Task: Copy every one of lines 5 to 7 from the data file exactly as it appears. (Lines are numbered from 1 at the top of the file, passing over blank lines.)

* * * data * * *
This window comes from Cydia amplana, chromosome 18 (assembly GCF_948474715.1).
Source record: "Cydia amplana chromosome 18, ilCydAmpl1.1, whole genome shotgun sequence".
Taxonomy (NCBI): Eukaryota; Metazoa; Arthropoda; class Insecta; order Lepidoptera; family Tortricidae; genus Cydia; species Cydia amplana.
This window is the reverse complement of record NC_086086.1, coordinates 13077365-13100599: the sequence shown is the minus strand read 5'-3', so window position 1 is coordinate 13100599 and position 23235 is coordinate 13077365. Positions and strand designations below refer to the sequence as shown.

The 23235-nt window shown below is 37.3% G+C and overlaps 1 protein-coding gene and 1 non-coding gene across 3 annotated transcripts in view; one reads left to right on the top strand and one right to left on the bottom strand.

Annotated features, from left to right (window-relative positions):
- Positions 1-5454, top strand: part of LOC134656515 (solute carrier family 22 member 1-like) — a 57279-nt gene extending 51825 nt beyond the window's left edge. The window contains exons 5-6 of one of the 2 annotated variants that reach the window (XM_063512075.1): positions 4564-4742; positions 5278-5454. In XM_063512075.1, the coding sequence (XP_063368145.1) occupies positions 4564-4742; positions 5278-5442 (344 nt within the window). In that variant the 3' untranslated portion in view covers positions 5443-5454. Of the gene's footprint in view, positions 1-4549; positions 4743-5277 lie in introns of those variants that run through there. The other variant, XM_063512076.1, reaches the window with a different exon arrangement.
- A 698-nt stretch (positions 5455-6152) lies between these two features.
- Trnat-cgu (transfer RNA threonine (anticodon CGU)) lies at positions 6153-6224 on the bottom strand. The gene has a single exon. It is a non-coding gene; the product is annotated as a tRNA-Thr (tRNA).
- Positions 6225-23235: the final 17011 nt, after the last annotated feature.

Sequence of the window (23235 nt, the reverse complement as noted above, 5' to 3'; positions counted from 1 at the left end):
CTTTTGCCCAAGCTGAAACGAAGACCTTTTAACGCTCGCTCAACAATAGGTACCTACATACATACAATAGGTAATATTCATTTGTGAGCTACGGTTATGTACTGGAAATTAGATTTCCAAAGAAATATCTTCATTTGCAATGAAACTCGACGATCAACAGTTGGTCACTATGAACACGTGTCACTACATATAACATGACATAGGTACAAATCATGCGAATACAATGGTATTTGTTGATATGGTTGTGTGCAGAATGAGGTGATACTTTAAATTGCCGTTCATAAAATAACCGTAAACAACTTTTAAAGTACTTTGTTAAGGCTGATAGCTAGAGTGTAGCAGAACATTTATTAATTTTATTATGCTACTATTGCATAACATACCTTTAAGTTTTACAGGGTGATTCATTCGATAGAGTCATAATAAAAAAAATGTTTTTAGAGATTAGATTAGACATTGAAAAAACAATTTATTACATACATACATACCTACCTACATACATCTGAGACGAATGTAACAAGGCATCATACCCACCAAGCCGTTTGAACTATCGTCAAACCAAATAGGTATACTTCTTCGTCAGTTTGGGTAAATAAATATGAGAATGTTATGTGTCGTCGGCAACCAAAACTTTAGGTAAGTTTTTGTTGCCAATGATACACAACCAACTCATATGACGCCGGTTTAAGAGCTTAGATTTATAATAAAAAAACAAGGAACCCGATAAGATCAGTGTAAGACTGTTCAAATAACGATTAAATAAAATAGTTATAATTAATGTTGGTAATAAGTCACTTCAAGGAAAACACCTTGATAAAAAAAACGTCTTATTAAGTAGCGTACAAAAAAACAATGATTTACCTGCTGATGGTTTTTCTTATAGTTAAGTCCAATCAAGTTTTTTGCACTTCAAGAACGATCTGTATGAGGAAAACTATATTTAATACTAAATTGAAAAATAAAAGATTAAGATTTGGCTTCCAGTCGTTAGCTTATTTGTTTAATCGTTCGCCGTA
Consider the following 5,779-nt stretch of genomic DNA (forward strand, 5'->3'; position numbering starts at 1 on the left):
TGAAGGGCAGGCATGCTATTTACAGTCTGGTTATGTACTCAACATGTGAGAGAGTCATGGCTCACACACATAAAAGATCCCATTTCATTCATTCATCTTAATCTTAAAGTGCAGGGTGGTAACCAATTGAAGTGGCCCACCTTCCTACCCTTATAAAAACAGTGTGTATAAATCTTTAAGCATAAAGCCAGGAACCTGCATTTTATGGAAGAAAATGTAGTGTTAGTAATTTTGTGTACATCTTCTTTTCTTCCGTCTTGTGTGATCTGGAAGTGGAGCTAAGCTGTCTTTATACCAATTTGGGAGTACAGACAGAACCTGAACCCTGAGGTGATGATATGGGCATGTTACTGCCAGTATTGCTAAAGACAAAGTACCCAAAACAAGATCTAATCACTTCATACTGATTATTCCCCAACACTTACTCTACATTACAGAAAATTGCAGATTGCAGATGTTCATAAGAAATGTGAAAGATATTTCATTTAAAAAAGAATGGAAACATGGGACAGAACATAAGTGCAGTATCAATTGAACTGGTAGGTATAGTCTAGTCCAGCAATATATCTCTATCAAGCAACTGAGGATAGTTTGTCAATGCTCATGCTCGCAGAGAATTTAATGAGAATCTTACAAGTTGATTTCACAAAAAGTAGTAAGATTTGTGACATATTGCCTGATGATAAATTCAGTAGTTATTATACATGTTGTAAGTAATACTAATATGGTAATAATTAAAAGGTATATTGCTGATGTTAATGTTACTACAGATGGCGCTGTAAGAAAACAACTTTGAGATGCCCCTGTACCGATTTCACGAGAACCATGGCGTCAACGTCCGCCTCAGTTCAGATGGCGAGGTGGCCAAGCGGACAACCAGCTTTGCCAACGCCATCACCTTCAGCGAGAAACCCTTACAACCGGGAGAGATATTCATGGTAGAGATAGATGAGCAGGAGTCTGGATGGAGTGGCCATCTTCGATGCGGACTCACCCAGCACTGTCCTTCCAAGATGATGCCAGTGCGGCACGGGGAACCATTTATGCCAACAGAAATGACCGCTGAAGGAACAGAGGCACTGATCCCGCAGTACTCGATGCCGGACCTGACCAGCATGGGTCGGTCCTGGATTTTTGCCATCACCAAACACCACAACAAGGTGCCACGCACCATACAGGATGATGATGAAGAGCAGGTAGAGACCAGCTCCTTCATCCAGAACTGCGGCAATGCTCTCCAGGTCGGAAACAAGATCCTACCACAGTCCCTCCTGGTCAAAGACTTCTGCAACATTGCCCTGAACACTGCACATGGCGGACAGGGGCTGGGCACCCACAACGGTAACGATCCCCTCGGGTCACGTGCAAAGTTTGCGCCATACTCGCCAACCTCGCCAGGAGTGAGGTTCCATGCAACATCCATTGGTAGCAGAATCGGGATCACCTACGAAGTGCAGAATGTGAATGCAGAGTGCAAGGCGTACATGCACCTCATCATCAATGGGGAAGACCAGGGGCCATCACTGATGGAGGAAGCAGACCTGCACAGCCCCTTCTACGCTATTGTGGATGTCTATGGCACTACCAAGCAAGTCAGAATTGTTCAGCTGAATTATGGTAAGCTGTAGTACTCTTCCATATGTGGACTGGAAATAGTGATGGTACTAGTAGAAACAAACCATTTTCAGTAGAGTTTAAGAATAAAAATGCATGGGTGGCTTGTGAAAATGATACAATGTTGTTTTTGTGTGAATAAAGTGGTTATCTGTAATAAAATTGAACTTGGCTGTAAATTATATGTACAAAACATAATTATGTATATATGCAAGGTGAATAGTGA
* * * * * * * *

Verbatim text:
The 23235-nt window shown below is 37.3% G+C and overlaps 1 protein-coding gene and 1 non-coding gene across 3 annotated transcripts in view; one reads left to right on the top strand and one right to left on the bottom strand.

Annotated features, from left to right (window-relative positions):
- Positions 1-5454, top strand: part of LOC134656515 (solute carrier family 22 member 1-like) — a 57279-nt gene extending 51825 nt beyond the window's left edge. The window contains exons 5-6 of one of the 2 annotated variants that reach the window (XM_063512075.1): positions 4564-4742; positions 5278-5454. In XM_063512075.1, the coding sequence (XP_063368145.1) occupies positions 4564-4742; positions 5278-5442 (344 nt within the window). In that variant the 3' untranslated portion in view covers positions 5443-5454. Of the gene's footprint in view, positions 1-4549; positions 4743-5277 lie in introns of those variants that run through there. The other variant, XM_063512076.1, reaches the window with a different exon arrangement.